“Counter-cyclical spending” is normally used to mean the kind of significant increases in government expenditure that the United States and Europe are engaged in, as the “fiscal stimulus” to jump-start economic recovery.

The IMF is presumably charged with the new resources to enable cash-strapped developing countries to participate in this fiscal stimulus, which is the newly re-discovered policy formula to get a country out of recession.

However, an analysis by the Third World Network of the nine most recent IMF loans to countries affected by the crisis (including Pakistan and several East European countries) clearly demonstrates that the IMF is still prescribing “pro-cyclical policies” (policies that accentuate the downturn in a recession) of fiscal and monetary policy tightening.

“The Fund's crisis loans still contain the old policy conditions of cutting public sector expenditures, reducing fiscal deficits and increasing interest rates -- which is the stark

opposite of the expansionary, stimulus policies being supported in the G20 countries,” according to TWN researcher Bhumika Muchhala.

Asia Russell, of the US-based Health Global Access Project, said that “the IMF has imposed disastrous conditions on poor countries that have contributed to massive underinvestment in health, HIV/AIDS and education, particularly in sub-Saharan Africa. The G20 must make sure the IMF abandons these policies before infusing the Fund with new resources.”

The same day that the G20 Summit was giving a boost to the IMF supposedly to help countries undertake counter-cyclical policies, the IMF suspended lending to Latvia (one of the countries it has recently extended emergency crisis loans to) “until it sees more progress in cutting public spending”, according to a news report.

Latvia had agreed to limit its budget deficit to 5% of GDP, but due to the sharp fall in its GDP (by 12% this year, according to latest estimates compared to the 5% estimate when the IMF loan was made last December), the budget deficit could now jump to 12% of GDP.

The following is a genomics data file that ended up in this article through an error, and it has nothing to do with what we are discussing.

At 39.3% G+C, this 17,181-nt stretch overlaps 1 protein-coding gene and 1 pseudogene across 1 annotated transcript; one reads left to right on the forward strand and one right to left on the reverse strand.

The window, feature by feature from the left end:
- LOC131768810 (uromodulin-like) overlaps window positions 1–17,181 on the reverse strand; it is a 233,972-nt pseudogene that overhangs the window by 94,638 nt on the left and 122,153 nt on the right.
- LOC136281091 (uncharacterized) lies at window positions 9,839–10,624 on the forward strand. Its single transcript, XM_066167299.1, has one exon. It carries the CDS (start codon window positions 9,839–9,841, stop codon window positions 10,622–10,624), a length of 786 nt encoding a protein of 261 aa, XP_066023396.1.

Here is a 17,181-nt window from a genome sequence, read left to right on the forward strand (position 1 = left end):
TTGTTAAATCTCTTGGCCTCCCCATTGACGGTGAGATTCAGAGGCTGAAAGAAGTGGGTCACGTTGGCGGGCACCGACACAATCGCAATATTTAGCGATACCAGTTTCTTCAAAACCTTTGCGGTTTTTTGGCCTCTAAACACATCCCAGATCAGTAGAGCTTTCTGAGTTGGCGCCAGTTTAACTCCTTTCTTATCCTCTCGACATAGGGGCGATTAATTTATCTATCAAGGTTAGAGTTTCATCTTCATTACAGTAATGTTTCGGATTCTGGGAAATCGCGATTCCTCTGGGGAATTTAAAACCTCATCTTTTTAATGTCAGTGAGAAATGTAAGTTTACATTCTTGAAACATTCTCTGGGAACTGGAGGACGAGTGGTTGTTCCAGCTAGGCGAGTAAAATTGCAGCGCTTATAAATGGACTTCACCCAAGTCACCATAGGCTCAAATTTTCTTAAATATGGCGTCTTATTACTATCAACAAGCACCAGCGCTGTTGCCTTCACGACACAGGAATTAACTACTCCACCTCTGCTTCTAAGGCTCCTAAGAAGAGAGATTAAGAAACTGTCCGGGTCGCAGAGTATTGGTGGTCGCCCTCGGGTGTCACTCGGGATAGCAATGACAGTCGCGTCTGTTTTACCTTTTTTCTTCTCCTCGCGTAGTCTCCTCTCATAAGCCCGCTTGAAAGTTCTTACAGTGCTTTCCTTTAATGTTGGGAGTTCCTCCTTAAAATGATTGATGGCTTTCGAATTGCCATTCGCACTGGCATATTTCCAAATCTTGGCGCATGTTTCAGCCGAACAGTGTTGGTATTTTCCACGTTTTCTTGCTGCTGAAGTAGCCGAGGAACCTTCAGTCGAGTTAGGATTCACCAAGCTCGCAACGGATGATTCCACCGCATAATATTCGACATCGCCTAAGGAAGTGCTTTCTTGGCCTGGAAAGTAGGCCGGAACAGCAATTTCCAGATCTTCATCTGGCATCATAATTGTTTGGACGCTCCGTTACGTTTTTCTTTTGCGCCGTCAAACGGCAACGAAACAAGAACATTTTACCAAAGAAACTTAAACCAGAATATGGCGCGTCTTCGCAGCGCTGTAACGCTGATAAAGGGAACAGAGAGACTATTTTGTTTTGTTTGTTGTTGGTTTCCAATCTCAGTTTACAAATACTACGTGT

The incoming government had hoped to persuade the IMF to accept a slightly higher budget deficit of 7% of GDP, but the IMF insisted on sticking to the target and suspended its lending, and thus Latvia is now “racing to prepare more spending cuts”, according to the report in the Financial Times.

The Latvia case indicates the IMF has not changed, and that funds channeled through the IMF are likely to lead to greater economic contraction in countries that take the IMF loans and the attached conditions.

It is thus unfortunate that the biggest result of the G20 Summit is to boost the IMF instead of other more appropriate organizations that can help countries with economic recovery.

The G20 Summit made some progress, though not significant, in other areas, such as expanding the membership of the Financial Stability Forum (renamed the Financial Stability Board) to include developing countries that belong to the G20, agreeing that the heads of the IMF and World Bank need not be from Europe or the United States, and initial measures to regulate hedge funds and exchange information about tax havens.

It failed to produce anything tangible on a coordinated fiscal policy, nor on cleaning up the crisis-hit banking system.

One positive aspect of the Summit is that a few leading developing countries have become an accepted part of a G20 which thus has better representation than the G8 as a forum for global economic decision-making.

Nevertheless, the vast majority of developing countries are absent from the G20 table, and thus the G20 does not have international legitimacy.  The United Nations is the better venue for discussion and decision-making on the global economy and the way out of the crisis, with a greater chance that the interests of developing countries will be taken care of.